Thursday 28 April 2022


Apollo, London

23rd April, 2022, matinee

Mother, what is this dark place?’

And she replies ‘‘Tis England, my boy, England’

I was 19 when I first saw Jez Butterworth’s Jerusalem (2009) at the Apollo in 2011. For me, it was the play that sparked a love for going to see plays and in particular a fondness of Butterworth’s work. I was lucky to get a £10 ticket fairly easily that day but it didn’t surprise me to hear that people were queuing around the block and camping overnight to get tickets. Jerusalem captured a sense of urgency I hadn’t seen reflected elsewhere and hadn’t been able to articulate myself until that point. It struck a chord for me and a generation of other young audience members hungry to see it. Ian Rickson’s production now returns to the Apollo Theatre with all the vitality and urgency it had first time round.

It’s St George’s Day and Johnny ‘Rooster’ Byron is facing imminent eviction from his caravan on the edge of a Wiltshire forest. What has been a hangout spot for local teenagers, a sort of coming-of-age ritual through the generations, is now under threat following complaints from the nearby housing estate. It’s also the day of the Flintock county fair and the reigning May Queen has gone missing. It’s a magnificent play, one which touches on insecurities about Englishness, brings together the ancient and the contemporary, and contrasts the mythical with the tangible.

I’d forgotten how much of the action is taken up by characters telling and listening to stories about Rooster: tales of him being a daredevil motorcyclist, his miraculous conception, being born with his own teeth and a cloak, meeting a giant who built Stonehenge. Stories give Rooster his legendary status and you can often see through the bullshit to see Rooster for nothing more than a wastrel who lives in a caravan and is laughed at behind his back. As Davey puts it, ‘you’re sat in your brand-new house you’ve sweat your bollocks off to buy, and find out four hundred yards away there’s some ogre living in a wood’. But there are other times when audience and hangers-on alike can’t resist the allure of his storytelling. And they’re not all completely unbelievable. The story where Rooster recounts a recent kidnapping by four Nigerian traffic wardens from Swindon mixes the bizarre with such peculiar detail that you wonder why he would make something like that up. And even the utterly fantastical ones are backed up with tangible proof: the Mars Bar from his sexual encounter with the Spice Girls; the drum that the giant wore as an ear-ring. By the end Butterworth has the audience believing in giants too.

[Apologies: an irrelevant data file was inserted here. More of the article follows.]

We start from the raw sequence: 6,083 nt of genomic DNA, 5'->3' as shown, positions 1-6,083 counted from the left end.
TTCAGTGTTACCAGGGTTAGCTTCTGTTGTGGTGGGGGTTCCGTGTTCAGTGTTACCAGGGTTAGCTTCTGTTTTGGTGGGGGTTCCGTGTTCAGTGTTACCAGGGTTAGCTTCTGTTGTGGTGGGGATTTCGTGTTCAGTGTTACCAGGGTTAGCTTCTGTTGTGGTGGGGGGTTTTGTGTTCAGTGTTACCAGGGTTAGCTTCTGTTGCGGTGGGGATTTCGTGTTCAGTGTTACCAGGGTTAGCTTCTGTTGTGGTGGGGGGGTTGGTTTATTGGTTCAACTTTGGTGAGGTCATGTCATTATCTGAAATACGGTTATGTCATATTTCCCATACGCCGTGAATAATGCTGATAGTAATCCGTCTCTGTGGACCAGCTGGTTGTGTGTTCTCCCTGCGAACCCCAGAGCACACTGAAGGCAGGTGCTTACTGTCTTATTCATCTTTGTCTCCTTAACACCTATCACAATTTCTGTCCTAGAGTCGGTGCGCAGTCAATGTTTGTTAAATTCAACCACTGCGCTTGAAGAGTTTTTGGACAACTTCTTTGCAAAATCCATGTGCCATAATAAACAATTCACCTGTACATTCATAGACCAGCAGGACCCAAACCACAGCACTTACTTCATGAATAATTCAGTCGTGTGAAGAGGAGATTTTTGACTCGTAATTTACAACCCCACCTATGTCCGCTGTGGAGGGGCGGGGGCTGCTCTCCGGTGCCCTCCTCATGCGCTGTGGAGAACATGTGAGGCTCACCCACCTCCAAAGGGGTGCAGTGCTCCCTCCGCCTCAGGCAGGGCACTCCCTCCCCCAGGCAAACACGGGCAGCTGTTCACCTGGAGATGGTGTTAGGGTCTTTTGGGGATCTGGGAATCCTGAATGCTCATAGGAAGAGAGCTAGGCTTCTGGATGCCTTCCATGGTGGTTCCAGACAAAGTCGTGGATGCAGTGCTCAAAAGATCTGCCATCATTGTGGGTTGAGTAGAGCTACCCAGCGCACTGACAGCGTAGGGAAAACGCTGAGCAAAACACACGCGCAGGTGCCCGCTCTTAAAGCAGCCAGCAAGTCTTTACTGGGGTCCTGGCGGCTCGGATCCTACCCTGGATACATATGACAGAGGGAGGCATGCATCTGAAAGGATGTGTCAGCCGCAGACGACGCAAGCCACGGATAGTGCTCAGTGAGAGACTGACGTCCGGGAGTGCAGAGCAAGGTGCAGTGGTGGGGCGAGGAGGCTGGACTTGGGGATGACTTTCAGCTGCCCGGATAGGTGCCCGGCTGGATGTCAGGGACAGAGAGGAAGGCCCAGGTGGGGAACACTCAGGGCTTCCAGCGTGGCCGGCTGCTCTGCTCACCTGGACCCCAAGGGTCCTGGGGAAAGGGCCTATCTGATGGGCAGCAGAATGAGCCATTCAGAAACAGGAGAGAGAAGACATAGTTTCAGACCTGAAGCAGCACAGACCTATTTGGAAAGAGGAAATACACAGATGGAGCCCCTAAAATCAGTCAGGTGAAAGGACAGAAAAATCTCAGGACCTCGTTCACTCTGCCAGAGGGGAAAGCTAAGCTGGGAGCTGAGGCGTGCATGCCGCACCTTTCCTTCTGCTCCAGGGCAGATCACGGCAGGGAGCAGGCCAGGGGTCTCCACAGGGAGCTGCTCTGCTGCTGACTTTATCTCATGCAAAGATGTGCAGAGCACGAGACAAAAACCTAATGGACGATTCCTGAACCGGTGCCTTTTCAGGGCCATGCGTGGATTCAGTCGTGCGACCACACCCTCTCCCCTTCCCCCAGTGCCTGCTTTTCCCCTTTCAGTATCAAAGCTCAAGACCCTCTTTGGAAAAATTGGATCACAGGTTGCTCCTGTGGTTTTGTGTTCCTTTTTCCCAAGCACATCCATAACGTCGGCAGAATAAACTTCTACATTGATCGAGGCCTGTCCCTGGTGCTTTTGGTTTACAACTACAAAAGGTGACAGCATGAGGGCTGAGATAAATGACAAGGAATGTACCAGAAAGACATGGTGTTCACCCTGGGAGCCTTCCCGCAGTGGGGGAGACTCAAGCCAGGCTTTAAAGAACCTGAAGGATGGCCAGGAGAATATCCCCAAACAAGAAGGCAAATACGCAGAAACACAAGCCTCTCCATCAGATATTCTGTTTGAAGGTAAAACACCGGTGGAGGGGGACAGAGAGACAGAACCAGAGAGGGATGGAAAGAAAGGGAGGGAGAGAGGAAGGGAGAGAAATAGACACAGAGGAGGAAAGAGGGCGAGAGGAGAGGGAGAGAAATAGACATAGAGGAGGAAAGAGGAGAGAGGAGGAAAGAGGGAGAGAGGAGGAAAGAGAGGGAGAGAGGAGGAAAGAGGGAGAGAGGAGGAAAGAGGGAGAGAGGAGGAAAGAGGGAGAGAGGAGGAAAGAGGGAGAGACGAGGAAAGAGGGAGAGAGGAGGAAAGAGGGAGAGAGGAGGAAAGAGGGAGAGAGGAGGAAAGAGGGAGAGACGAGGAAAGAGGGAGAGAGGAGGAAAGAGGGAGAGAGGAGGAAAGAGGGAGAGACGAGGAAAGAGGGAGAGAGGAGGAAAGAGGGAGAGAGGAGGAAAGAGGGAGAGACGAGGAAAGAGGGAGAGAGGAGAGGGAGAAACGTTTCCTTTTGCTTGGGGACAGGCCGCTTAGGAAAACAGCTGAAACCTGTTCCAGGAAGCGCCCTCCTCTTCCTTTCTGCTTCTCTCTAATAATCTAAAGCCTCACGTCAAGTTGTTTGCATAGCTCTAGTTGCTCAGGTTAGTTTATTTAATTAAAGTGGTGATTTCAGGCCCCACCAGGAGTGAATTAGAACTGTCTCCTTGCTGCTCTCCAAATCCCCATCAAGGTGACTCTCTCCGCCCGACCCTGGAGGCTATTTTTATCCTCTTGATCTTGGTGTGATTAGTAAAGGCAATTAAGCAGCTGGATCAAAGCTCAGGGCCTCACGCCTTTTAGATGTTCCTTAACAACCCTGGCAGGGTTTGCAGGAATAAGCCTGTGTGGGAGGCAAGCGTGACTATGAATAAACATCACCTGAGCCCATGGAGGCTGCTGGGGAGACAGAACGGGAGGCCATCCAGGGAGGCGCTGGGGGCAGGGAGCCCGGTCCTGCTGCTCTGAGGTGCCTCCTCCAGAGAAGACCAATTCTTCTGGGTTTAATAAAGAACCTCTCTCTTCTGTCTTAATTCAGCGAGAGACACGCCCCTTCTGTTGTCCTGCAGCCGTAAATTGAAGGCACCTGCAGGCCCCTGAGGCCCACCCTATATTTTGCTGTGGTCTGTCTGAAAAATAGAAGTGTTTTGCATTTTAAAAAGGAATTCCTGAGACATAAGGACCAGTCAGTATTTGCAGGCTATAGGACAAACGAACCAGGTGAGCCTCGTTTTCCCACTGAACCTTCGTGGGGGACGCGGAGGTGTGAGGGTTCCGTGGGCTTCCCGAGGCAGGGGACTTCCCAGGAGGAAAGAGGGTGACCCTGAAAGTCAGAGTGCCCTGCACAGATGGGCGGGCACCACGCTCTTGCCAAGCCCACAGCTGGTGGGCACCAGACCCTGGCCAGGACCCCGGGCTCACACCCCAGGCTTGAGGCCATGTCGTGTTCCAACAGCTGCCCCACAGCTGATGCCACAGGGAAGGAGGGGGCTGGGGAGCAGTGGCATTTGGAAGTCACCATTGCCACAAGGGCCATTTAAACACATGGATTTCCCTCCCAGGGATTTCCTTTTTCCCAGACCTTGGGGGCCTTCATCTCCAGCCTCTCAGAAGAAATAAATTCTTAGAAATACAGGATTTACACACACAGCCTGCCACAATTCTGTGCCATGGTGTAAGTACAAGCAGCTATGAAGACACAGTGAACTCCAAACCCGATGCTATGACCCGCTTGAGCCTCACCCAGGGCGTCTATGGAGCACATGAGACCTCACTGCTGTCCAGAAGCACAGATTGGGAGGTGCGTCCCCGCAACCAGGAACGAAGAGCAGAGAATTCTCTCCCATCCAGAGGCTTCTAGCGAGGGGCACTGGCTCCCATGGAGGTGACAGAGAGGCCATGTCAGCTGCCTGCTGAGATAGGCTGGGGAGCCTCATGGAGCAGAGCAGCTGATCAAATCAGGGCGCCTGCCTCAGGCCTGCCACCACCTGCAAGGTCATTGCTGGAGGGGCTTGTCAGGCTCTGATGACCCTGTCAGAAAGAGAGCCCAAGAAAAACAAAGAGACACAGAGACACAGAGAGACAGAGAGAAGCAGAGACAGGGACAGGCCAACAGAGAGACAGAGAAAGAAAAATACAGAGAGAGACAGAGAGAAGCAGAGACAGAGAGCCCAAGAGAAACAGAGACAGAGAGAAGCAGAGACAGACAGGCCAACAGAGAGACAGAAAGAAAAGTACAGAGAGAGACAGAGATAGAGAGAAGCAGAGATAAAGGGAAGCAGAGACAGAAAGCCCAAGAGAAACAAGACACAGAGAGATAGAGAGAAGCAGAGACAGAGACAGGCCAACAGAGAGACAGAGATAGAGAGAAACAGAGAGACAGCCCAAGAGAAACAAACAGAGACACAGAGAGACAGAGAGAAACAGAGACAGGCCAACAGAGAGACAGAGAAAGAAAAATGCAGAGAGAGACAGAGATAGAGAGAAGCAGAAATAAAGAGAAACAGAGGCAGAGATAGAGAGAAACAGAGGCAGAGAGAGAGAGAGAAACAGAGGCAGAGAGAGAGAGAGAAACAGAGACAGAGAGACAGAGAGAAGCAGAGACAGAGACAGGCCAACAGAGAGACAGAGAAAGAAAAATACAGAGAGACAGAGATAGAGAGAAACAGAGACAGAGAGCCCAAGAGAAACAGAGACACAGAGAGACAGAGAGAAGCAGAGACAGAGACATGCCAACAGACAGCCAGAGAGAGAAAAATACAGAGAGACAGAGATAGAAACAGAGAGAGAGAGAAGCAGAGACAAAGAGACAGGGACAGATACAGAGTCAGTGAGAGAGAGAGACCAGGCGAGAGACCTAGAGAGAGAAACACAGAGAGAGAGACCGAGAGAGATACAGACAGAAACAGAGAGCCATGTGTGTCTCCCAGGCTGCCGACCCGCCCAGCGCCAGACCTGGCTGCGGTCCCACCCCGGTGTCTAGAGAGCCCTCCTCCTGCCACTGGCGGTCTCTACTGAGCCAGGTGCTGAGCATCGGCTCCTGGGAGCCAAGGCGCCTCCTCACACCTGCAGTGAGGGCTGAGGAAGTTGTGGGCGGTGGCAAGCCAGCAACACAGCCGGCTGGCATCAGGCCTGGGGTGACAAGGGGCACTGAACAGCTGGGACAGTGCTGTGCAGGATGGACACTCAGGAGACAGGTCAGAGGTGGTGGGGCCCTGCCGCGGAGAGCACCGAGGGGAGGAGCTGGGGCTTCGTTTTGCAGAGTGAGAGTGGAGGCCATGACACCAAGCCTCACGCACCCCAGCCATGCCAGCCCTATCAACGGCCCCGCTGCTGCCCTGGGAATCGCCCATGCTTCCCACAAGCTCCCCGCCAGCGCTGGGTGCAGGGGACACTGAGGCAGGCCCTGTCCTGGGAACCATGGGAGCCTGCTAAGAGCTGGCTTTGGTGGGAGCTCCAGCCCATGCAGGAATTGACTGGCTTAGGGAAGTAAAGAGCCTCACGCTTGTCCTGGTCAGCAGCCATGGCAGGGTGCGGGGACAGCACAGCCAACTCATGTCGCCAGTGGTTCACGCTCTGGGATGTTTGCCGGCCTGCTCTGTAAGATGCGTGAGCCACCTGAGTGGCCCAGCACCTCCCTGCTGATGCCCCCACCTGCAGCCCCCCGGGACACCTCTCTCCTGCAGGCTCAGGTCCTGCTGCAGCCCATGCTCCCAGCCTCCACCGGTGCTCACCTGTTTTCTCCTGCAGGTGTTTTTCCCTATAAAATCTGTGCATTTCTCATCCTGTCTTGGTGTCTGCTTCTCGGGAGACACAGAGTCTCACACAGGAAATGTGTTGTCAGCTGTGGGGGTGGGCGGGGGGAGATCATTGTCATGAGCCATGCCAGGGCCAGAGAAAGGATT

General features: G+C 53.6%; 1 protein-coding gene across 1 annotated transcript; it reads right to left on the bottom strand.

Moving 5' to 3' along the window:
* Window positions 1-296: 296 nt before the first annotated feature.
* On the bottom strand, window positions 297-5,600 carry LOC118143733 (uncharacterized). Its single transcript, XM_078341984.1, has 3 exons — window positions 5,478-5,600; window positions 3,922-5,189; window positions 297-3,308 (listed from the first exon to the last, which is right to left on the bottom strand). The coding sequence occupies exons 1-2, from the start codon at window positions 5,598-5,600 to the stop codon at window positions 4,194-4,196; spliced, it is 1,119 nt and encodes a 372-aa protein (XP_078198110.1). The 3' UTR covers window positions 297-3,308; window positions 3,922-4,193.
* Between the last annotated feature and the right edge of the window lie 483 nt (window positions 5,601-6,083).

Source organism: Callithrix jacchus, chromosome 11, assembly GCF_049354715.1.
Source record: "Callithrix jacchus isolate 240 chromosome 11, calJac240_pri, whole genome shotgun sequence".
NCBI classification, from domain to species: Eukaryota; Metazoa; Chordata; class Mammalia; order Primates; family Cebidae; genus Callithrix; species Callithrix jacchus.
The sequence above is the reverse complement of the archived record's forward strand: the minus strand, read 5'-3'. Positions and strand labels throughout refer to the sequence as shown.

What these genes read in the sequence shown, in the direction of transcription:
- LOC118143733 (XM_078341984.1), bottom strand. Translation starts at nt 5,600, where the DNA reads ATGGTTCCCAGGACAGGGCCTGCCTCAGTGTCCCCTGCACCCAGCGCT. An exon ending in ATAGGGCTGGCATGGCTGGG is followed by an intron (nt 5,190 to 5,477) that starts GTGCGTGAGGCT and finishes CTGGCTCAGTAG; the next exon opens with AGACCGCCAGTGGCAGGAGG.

Questionable storytelling has been especially pertinent in the past ten years. After the coalition government of 2010, I seem to recall commentators saying that politics was no longer a two-horse race. I can’t help but lament we’ve gone backwards since then. Everything is so divisive now: you’re either left or right, leave or remain. In politics and in culture it seems there’s barely any room for nuance. And storytelling has been crucial to politics in that time. Brexit and political discourse have been dominated by stories relating to national identity, often imagined, romanticised and polarising. The stories told in Jerusalem feel more like a warning now about the stories we tell ourselves as a nation. Even earlier this year, Tory party chair Oliver Dowden told a conference: